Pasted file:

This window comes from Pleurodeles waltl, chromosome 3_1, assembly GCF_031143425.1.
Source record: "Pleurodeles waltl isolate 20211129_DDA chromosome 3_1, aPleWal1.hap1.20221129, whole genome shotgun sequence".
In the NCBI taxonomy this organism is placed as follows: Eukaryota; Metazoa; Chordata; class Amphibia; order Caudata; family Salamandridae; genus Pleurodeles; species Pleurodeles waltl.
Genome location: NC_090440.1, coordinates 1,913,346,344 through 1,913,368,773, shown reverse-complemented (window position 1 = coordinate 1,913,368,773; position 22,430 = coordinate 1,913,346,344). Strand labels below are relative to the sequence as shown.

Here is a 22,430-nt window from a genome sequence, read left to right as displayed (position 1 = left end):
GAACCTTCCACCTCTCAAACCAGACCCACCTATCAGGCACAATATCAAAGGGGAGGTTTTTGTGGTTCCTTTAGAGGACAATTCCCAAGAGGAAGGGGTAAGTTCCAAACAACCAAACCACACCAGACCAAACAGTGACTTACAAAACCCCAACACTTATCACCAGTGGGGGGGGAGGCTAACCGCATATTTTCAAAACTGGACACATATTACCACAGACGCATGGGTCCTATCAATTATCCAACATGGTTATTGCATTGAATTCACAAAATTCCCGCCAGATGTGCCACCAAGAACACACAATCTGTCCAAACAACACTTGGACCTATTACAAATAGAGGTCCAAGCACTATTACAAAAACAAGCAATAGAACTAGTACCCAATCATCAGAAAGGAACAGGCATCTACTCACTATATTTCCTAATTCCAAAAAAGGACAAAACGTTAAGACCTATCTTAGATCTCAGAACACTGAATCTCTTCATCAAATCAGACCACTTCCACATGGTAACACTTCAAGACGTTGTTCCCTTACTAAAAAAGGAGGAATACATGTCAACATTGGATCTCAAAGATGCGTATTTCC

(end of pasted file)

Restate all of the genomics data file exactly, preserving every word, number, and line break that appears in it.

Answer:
This window comes from Pleurodeles waltl, chromosome 3_1, assembly GCF_031143425.1.
Source record: "Pleurodeles waltl isolate 20211129_DDA chromosome 3_1, aPleWal1.hap1.20221129, whole genome shotgun sequence".
In the NCBI taxonomy this organism is placed as follows: Eukaryota; Metazoa; Chordata; class Amphibia; order Caudata; family Salamandridae; genus Pleurodeles; species Pleurodeles waltl.
Genome location: NC_090440.1, coordinates 1,913,346,344 through 1,913,368,773, shown reverse-complemented (window position 1 = coordinate 1,913,368,773; position 22,430 = coordinate 1,913,346,344). Strand labels below are relative to the sequence as shown.

Here is a 22,430-nt window from a genome sequence, read left to right as displayed (position 1 = left end):
GAACCTTCCACCTCTCAAACCAGACCCACCTATCAGGCACAATATCAAAGGGGAGGTTTTTGTGGTTCCTTTAGAGGACAATTCCCAAGAGGAAGGGGTAAGTTCCAAACAACCAAACCACACCAGACCAAACAGTGACTTACAAAACCCCAACACTTATCACCAGTGGGGGGGGAGGCTAACCGCATATTTTCAAAACTGGACACATATTACCACAGACGCATGGGTCCTATCAATTATCCAACATGGTTATTGCATTGAATTCACAAAATTCCCGCCAGATGTGCCACCAAGAACACACAATCTGTCCAAACAACACTTGGACCTATTACAAATAGAGGTCCAAGCACTATTACAAAAACAAGCAATAGAACTAGTACCCAATCATCAGAAAGGAACAGGCATCTACTCACTATATTTCCTAATTCCAAAAAAGGACAAAACGTTAAGACCTATCTTAGATCTCAGAACACTGAATCTCTTCATCAAATCAGACCACTTCCACATGGTAACACTTCAAGACGTTGTTCCCTTACTAAAAAAGGAGGAATACATGTCAACATTGGATCTCAAAGATGCGTATTTCC